In the Garden:
Northern California Coastal & Inland Valleys
Trees and shrubs planted close to buildings is an open invitation for fire to jump from your gardens onto your house.
It's fire season. Winter rains aren't due for another 4 to 6 weeks, the temperatures are high, and grasses and brush are tinder dry. This is the price we pay for living in such a wonderful climate.
Fire is nature's way of pruning. It clears dead or diseased trees and shrubs from grasslands and forests. Dead foliage is highly susceptible to fast-burning grass fires, and a few species of native plant seeds won't even germinate unless the hard seed casing is cracked open by a raging fire.
Unfortunately, civilization has encroached on nature's plan. We are building further and further into wilderness areas. Homes are tucked into hillside forests and perched atop grassy knolls to take advantage of spectacular views. This is asking for trouble in fire season.
My Mother's Fireproof Home
My mother lived in rural Napa in a beautiful home surrounded by native oaks and manzanita. The setting was on the west side of the Napa valley, in a canyon that hadn't had a natural burn for over 60 years. It was a disaster waiting to happen.
The first thing she did after moving in was to prune the branches of the oak trees that overhung the roof. Overhanging branches are a stairway for fire. Next, she spent a small fortune to remove the existing split-shake shingles and replace them with a steel roof. Burning embers carried on high winds are a major contributor to the destruction of buildings. Finally, she plumbed the swimming pool as a source of water to fight a fire. She was nevertheless so fearful of the inevitable disaster that she sold the home and moved to a state that has summer rain and little danger of wildfire.
Fire Prevention Measures
You don't have to move to prevent fire damage to your home. Fire needs fuel to burn - by removing the fuel, you decrease the danger. Below are several measures you can take to reduce the risk of fire:
* Don't stack firewood next to the house.
* Cut native grasses to less than 4 inches tall after they've turned brown.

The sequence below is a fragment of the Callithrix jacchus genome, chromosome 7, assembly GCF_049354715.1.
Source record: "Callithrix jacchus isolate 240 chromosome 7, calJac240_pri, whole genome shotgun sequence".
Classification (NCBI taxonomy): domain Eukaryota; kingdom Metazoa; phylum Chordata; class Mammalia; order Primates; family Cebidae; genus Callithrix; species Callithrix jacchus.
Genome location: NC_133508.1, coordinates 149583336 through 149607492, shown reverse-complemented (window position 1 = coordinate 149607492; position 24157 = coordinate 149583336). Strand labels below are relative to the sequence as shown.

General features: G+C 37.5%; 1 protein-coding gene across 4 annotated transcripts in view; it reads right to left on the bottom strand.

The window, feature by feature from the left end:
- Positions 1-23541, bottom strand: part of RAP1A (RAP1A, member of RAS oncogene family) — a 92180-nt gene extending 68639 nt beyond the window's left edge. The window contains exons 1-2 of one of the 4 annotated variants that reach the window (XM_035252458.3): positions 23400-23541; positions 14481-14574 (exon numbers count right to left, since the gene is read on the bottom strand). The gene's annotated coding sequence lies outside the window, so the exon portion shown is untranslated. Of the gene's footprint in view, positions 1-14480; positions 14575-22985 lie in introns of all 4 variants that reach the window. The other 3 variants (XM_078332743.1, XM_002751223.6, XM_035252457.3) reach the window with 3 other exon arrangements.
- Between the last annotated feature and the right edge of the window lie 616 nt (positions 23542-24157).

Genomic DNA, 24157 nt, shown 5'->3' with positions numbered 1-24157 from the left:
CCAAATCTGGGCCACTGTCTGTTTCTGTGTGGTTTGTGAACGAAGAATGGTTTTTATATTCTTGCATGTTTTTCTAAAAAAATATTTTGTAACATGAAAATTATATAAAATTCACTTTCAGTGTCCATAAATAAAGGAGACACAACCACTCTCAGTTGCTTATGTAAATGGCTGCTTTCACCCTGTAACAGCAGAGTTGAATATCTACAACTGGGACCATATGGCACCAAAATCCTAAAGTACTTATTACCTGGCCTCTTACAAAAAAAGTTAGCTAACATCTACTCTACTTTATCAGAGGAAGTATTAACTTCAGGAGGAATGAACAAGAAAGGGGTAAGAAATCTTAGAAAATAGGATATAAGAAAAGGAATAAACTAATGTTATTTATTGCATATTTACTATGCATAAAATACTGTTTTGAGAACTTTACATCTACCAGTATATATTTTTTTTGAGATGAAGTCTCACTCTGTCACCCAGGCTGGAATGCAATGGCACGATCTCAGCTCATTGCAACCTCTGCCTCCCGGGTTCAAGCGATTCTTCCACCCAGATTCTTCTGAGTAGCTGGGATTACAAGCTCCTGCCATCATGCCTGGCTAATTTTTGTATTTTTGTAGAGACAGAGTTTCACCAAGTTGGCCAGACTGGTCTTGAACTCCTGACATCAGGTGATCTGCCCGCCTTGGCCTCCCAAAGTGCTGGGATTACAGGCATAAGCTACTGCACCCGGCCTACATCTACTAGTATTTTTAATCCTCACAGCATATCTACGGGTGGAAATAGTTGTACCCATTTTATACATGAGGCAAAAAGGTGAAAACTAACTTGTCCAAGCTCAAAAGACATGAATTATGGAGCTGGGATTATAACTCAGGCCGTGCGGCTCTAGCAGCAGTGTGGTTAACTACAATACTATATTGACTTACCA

* Rake up fallen leaves and remove plant debris.
* Keep plants near the house watered.
* Remove shrubs and weeds growing under wooden decks.
* Prune dead branches from shrubs and trees.
Stopping Fire Paths
Another key to a fire-safe landscape is to interrupt the path of a fire. Fire moves from one plant to another along paths made of shrubs, trees, and grasses. By creating a clear area between plantings, you can actually stop fire in its tracks. Don't forget that fire moves vertically too, so you also need to create space between your trees and shrubs. If they're growing together as a wall of foliage, the danger of fire moving vertically is increased. If the shrubs are separated from the tree canopy, the fire has no way to climb.
Some plants are naturally more susceptible to fire than others; in the Oakland Hills fire of 1991, eucalyptus trees were blamed for the inferno. On the opposite side of the coin, however, some plants are naturally fire resistant. Planting juicy, low-growing succulents and perennials such as agapanthus near your home decreases the chance of fire. If you live in an area prone to fire, the landscaped area immediately surrounding your home should ideally be lawn, concrete decking, or fire resistant plants.
After the Burn
If the worst does happen and there is a fire on your property, the first thing you should do afterward is prune away the charred branches. Don't remove the plants immediately, as they may begin to grow again the following spring. Also, roots remaining in the soil will help prevent mudslides and erosion on hillsides until the area is replanted. It might be a good idea to seed the area with rye grass, which will root quickly once the winter rains begin and help hold the soil in place.
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